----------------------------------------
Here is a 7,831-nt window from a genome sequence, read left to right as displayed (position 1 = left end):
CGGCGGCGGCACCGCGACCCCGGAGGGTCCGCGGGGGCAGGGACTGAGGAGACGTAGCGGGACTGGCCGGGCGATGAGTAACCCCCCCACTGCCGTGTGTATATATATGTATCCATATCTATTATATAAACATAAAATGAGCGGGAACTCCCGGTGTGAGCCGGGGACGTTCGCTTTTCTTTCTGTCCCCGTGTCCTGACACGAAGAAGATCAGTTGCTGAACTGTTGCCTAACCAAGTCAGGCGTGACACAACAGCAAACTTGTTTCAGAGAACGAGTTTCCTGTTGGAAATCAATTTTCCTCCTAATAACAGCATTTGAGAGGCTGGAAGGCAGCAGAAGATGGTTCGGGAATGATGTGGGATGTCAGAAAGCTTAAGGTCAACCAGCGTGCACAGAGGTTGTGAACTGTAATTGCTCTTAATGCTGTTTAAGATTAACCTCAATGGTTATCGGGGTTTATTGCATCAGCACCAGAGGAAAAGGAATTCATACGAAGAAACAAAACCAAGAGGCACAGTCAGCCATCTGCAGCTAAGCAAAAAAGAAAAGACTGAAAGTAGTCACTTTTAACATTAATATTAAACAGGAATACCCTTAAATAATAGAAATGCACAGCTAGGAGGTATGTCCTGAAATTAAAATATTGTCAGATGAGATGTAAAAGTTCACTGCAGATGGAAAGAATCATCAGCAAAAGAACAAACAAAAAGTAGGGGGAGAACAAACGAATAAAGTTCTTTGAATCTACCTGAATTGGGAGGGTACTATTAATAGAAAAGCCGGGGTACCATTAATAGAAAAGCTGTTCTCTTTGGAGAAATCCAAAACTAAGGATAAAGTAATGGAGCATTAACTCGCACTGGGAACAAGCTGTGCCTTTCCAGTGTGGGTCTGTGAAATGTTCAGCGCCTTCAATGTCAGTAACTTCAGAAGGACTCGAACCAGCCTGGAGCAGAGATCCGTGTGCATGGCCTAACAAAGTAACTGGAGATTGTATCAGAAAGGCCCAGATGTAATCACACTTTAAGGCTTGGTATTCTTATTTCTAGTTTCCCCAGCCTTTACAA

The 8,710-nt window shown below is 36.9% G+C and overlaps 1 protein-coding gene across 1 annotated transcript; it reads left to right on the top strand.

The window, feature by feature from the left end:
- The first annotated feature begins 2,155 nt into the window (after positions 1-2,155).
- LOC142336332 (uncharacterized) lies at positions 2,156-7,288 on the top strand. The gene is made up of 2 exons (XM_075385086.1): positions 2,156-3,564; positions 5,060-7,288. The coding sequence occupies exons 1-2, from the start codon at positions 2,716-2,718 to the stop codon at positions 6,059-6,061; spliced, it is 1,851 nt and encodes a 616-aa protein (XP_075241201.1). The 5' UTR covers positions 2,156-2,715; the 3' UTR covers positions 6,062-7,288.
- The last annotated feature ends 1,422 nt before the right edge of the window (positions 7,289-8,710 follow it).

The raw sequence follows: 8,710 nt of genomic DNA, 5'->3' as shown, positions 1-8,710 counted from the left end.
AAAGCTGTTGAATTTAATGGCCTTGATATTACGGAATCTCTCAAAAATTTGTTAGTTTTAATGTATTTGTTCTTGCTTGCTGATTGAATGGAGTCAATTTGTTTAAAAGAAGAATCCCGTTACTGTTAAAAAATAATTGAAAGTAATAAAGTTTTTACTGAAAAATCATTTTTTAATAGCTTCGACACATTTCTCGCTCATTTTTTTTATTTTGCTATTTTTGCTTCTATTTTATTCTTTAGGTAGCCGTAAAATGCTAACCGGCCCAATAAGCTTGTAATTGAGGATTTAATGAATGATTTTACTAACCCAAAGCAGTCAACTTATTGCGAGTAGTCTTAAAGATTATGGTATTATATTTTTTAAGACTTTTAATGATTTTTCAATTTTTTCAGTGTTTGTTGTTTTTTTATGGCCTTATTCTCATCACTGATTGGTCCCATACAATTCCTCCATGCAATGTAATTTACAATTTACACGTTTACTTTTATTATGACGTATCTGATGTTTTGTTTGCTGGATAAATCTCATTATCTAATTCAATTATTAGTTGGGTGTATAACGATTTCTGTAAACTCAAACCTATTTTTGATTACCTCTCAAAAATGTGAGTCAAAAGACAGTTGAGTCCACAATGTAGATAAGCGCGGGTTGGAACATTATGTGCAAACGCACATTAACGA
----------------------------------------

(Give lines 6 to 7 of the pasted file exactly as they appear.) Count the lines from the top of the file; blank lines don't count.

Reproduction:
- LOC142336332 (uncharacterized) lies at positions 2,156-7,288 on the top strand. The gene is made up of 2 exons (XM_075385086.1): positions 2,156-3,564; positions 5,060-7,288. The coding sequence occupies exons 1-2, from the start codon at positions 2,716-2,718 to the stop codon at positions 6,059-6,061; spliced, it is 1,851 nt and encodes a 616-aa protein (XP_075241201.1). The 5' UTR covers positions 2,156-2,715; the 3' UTR covers positions 6,062-7,288.
- The last annotated feature ends 1,422 nt before the right edge of the window (positions 7,289-8,710 follow it).